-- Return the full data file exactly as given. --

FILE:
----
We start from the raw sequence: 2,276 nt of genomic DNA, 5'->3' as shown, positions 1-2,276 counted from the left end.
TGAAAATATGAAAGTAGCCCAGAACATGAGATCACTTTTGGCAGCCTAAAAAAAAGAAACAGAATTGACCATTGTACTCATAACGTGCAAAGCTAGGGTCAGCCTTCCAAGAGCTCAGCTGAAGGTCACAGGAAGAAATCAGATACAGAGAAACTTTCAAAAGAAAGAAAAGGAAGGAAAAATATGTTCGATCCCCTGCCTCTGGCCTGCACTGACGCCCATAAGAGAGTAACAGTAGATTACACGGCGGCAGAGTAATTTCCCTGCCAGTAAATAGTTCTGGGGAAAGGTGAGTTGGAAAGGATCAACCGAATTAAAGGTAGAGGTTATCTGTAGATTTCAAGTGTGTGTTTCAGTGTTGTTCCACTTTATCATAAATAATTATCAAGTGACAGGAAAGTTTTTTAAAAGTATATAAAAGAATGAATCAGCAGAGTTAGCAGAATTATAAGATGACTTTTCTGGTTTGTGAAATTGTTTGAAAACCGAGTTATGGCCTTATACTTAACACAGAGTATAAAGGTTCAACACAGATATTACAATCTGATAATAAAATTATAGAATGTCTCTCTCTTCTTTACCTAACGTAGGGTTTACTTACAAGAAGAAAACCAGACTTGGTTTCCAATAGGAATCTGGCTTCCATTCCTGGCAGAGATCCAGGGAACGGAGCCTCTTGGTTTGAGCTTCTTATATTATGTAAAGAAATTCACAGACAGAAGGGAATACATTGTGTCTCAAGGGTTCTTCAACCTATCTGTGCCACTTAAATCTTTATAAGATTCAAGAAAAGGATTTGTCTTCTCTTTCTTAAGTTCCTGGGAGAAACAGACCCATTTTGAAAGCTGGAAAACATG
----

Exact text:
We start from the raw sequence: 2,276 nt of genomic DNA, 5'->3' as shown, positions 1-2,276 counted from the left end.
TGAAAATATGAAAGTAGCCCAGAACATGAGATCACTTTTGGCAGCCTAAAAAAAAGAAACAGAATTGACCATTGTACTCATAACGTGCAAAGCTAGGGTCAGCCTTCCAAGAGCTCAGCTGAAGGTCACAGGAAGAAATCAGATACAGAGAAACTTTCAAAAGAAAGAAAAGGAAGGAAAAATATGTTCGATCCCCTGCCTCTGGCCTGCACTGACGCCCATAAGAGAGTAACAGTAGATTACACGGCGGCAGAGTAATTTCCCTGCCAGTAAATAGTTCTGGGGAAAGGTGAGTTGGAAAGGATCAACCGAATTAAAGGTAGAGGTTATCTGTAGATTTCAAGTGTGTGTTTCAGTGTTGTTCCACTTTATCATAAATAATTATCAAGTGACAGGAAAGTTTTTTAAAAGTATATAAAAGAATGAATCAGCAGAGTTAGCAGAATTATAAGATGACTTTTCTGGTTTGTGAAATTGTTTGAAAACCGAGTTATGGCCTTATACTTAACACAGAGTATAAAGGTTCAACACAGATATTACAATCTGATAATAAAATTATAGAATGTCTCTCTCTTCTTTACCTAACGTAGGGTTTACTTACAAGAAGAAAACCAGACTTGGTTTCCAATAGGAATCTGGCTTCCATTCCTGGCAGAGATCCAGGGAACGGAGCCTCTTGGTTTGAGCTTCTTATATTATGTAAAGAAATTCACAGACAGAAGGGAATACATTGTGTCTCAAGGGTTCTTCAACCTATCTGTGCCACTTAAATCTTTATAAGATTCAAGAAAAGGATTTGTCTTCTCTTTCTTAAGTTCCTGGGAGAAACAGACCCATTTTGAAAGCTGGAAAACATG